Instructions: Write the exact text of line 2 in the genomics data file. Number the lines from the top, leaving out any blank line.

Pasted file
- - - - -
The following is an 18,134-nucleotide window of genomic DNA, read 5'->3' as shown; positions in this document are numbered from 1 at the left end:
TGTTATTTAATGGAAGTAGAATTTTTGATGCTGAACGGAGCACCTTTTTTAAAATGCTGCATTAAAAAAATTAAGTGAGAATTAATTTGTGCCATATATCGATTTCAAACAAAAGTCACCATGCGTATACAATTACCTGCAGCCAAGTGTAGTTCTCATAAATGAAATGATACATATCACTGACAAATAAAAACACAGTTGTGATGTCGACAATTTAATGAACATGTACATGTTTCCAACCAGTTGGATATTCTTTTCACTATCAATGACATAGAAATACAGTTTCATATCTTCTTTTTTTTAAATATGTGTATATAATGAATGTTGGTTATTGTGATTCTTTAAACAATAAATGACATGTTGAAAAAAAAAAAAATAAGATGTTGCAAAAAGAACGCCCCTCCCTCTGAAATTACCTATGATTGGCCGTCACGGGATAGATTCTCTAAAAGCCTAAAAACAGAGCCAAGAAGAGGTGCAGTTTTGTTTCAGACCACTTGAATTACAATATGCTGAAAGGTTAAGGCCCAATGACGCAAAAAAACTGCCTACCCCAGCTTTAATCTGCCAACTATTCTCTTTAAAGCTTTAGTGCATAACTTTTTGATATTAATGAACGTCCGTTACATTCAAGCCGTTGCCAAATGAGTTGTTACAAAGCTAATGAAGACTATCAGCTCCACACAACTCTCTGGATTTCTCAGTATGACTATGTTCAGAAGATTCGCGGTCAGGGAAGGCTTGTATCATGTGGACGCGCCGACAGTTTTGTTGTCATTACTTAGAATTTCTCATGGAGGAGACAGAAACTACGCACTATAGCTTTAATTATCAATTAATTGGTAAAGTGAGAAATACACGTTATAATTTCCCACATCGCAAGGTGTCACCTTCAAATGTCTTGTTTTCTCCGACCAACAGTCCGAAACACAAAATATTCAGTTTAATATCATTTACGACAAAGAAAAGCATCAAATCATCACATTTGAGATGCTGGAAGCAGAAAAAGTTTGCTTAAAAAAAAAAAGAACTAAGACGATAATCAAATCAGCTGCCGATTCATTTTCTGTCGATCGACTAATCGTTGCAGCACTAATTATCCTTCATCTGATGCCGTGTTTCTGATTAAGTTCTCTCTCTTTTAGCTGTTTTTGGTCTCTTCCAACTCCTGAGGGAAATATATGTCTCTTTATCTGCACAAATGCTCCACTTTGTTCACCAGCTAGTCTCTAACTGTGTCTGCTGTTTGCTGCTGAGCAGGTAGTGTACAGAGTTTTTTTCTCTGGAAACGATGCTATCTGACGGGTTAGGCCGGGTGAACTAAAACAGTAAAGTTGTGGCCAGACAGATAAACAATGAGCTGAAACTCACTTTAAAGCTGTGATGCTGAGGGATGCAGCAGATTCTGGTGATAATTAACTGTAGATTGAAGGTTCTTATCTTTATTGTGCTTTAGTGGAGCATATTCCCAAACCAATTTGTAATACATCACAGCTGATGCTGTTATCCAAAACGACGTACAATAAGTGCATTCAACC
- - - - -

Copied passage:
TGTTATTTAATGGAAGTAGAATTTTTGATGCTGAACGGAGCACCTTTTTTAAAATGCTGCATTAAAAAAATTAAGTGAGAATTAATTTGTGCCATATATCGATTTCAAACAAAAGTCACCATGCGTATACAATTACCTGCAGCCAAGTGTAGTTCTCATAAATGAAATGATACATATCACTGACAAATAAAAACACAGTTGTGATGTCGACAATTTAATGAACATGTACATGTTTCCAACCAGTTGGATATTCTTTTCACTATCAATGACATAGAAATACAGTTTCATATCTTCTTTTTTTTAAATATGTGTATATAATGAATGTTGGTTATTGTGATTCTTTAAACAATAAATGACATGTTGAAAAAAAAAAAAATAAGATGTTGCAAAAAGAACGCCCCTCCCTCTGAAATTACCTATGATTGGCCGTCACGGGATAGATTCTCTAAAAGCCTAAAAACAGAGCCAAGAAGAGGTGCAGTTTTGTTTCAGACCACTTGAATTACAATATGCTGAAAGGTTAAGGCCCAATGACGCAAAAAAACTGCCTACCCCAGCTTTAATCTGCCAACTATTCTCTTTAAAGCTTTAGTGCATAACTTTTTGATATTAATGAACGTCCGTTACATTCAAGCCGTTGCCAAATGAGTTGTTACAAAGCTAATGAAGACTATCAGCTCCACACAACTCTCTGGATTTCTCAGTATGACTATGTTCAGAAGATTCGCGGTCAGGGAAGGCTTGTATCATGTGGACGCGCCGACAGTTTTGTTGTCATTACTTAGAATTTCTCATGGAGGAGACAGAAACTACGCACTATAGCTTTAATTATCAATTAATTGGTAAAGTGAGAAATACACGTTATAATTTCCCACATCGCAAGGTGTCACCTTCAAATGTCTTGTTTTCTCCGACCAACAGTCCGAAACACAAAATATTCAGTTTAATATCATTTACGACAAAGAAAAGCATCAAATCATCACATTTGAGATGCTGGAAGCAGAAAAAGTTTGCTTAAAAAAAAAAAGAACTAAGACGATAATCAAATCAGCTGCCGATTCATTTTCTGTCGATCGACTAATCGTTGCAGCACTAATTATCCTTCATCTGATGCCGTGTTTCTGATTAAGTTCTCTCTCTTTTAGCTGTTTTTGGTCTCTTCCAACTCCTGAGGGAAATATATGTCTCTTTATCTGCACAAATGCTCCACTTTGTTCACCAGCTAGTCTCTAACTGTGTCTGCTGTTTGCTGCTGAGCAGGTAGTGTACAGAGTTTTTTTCTCTGGAAACGATGCTATCTGACGGGTTAGGCCGGGTGAACTAAAACAGTAAAGTTGTGGCCAGACAGATAAACAATGAGCTGAAACTCACTTTAAAGCTGTGATGCTGAGGGATGCAGCAGATTCTGGTGATAATTAACTGTAGATTGAAGGTTCTTATCTTTATTGTGCTTTAGTGGAGCATATTCCCAAACCAATTTGTAATACATCACAGCTGATGCTGTTATCCAAAACGACGTACAATAAGTGCATTCAACC